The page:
You’ve made it through a search and extended an offer to a truly great candidate. Mission accomplished! You should be home free, right? Unfortunately, new hire turnover is becoming increasingly common; about 20% of hires leave within the first 45 days, and some studies have it around 30-40% of hires in the first 90 days. Think about that: You just invested deeply in a hiring process, including sourcing, screening, interviews, reference checking, discussions with a hiring manager, and more. All this time was used to find “the right fit” and, bam, they’re gone in less than three months. Now, some of this is the current North American economy, which is generally good right now. When the economy is good, employees have a bit more choice, and if they want to bounce quickly to another opportunity, they can; that’s harder to do in a recession or downturn. But a big chunk of the issue is onboarding. Onboarding programs are unfortunately not often done all that well in companies, with one study showing 22% of midsize to large companies don’t even have an official onboarding program.
Think of it this way, at some point a candidate took your offer, which means they decided this was a good opportunity for them and signed some paperwork. But within 90 days, 3 of 10 new employees might be gone? Clearly something is happening within that space of time that is driving up your turnover stats. If this sounds familiar, odds are good your employee onboarding process needs a refresher.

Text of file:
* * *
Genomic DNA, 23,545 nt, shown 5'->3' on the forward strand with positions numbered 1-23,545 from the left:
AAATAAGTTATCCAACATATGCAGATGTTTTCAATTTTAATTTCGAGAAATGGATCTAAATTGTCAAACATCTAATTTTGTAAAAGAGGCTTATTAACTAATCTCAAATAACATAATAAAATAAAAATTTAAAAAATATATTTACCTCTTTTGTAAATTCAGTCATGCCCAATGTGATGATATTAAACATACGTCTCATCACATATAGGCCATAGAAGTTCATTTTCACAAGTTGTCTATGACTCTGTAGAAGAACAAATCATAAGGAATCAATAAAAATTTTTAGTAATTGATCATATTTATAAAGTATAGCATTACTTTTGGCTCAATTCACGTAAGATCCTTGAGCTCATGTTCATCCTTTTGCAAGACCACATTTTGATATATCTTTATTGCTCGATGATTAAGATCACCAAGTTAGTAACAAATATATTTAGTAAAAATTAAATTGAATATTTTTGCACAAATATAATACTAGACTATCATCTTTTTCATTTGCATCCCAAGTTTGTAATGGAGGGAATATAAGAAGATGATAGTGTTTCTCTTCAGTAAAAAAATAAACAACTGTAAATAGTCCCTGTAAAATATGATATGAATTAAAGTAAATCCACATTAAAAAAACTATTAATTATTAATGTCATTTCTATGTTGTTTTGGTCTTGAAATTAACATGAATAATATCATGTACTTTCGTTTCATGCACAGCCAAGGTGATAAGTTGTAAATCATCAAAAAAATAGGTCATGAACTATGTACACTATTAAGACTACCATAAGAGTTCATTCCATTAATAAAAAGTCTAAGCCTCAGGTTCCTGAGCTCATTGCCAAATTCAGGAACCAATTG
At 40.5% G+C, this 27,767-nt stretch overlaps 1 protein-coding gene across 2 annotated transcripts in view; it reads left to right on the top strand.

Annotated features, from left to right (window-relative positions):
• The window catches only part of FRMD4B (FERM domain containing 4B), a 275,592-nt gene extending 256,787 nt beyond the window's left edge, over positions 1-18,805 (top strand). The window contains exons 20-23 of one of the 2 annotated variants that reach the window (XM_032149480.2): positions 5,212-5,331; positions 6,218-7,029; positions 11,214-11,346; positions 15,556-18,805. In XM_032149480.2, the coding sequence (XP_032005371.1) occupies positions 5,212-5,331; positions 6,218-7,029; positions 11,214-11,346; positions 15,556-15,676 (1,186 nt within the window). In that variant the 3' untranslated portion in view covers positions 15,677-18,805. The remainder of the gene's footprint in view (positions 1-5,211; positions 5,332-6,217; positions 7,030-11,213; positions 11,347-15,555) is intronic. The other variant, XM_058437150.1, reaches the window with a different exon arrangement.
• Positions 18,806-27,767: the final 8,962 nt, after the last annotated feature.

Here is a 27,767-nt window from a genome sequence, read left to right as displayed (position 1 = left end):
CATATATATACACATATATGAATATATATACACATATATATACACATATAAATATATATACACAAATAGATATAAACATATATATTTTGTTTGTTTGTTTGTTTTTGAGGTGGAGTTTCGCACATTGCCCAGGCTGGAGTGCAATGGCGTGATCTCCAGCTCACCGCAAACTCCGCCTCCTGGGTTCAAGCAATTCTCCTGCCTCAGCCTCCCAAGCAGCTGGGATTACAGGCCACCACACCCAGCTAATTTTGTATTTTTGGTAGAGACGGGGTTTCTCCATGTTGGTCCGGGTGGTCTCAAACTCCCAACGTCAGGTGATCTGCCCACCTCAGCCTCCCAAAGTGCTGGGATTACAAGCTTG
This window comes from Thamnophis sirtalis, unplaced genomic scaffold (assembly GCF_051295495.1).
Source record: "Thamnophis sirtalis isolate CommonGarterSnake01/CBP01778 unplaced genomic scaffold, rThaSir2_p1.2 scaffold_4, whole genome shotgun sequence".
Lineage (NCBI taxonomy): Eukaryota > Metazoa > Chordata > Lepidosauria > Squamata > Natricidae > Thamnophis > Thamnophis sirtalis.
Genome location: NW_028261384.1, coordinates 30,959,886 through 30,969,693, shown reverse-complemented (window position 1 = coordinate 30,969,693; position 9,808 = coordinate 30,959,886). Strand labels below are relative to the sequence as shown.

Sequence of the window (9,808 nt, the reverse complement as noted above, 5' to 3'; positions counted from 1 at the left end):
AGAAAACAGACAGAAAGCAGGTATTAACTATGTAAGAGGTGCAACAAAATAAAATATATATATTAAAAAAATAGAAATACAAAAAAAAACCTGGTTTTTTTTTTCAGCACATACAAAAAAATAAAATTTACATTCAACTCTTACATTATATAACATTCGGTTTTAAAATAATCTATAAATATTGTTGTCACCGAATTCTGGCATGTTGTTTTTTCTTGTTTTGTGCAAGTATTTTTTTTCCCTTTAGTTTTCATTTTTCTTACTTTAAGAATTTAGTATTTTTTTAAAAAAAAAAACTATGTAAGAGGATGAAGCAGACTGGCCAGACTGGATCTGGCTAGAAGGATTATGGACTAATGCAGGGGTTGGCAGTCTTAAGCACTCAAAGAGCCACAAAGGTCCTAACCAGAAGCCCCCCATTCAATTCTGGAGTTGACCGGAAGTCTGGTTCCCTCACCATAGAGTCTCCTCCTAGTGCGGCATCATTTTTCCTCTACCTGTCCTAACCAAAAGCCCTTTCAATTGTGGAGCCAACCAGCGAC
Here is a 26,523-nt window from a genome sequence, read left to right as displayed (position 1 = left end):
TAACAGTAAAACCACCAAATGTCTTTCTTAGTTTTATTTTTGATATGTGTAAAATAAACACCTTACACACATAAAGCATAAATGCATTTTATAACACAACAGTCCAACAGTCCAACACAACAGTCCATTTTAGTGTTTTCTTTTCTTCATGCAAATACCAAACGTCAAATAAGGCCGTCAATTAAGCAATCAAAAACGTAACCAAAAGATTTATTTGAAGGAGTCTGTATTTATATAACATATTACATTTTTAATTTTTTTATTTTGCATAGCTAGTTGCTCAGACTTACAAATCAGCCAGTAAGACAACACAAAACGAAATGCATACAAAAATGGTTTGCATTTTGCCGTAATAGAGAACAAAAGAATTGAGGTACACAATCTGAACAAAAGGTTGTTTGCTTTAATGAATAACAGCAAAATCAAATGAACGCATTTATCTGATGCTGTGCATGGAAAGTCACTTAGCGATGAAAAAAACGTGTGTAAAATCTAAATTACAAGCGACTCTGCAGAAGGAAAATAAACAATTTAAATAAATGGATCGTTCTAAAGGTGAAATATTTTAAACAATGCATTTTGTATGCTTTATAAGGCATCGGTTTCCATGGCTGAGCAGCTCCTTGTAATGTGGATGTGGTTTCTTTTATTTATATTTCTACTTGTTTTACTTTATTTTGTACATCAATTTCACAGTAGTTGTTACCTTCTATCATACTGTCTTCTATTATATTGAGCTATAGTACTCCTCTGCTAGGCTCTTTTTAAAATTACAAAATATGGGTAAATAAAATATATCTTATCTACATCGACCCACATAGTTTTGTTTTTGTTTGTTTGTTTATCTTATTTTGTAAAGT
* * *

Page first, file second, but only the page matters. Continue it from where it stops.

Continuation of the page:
First steps to fixing your onboarding program
To beginning looking at your current process, start with these three basic assumptions about what makes companies strong:
- The only truly sustainable competitive advantage is your culture.
- Poor fit with the culture is the No. 1 cause of new hire failure, by far and away.
- Effective onboarding is the way you reduce the risk of bad hires and assimilate people into your culture.
From the above, No. 1 is the hardest for people to understand — especially old-school managers, who often assume their greatest competitive advantage is:
- Their products
- Their services
- Their business plan
- Their margins
- Their KPIs/data
We can over-inflate the importance of financial metrics — which change hourly sometimes — and we under-inflate the importance of human beings who work hard for you. You need to shift that thinking if you want to be successful with new hires and bringing them in.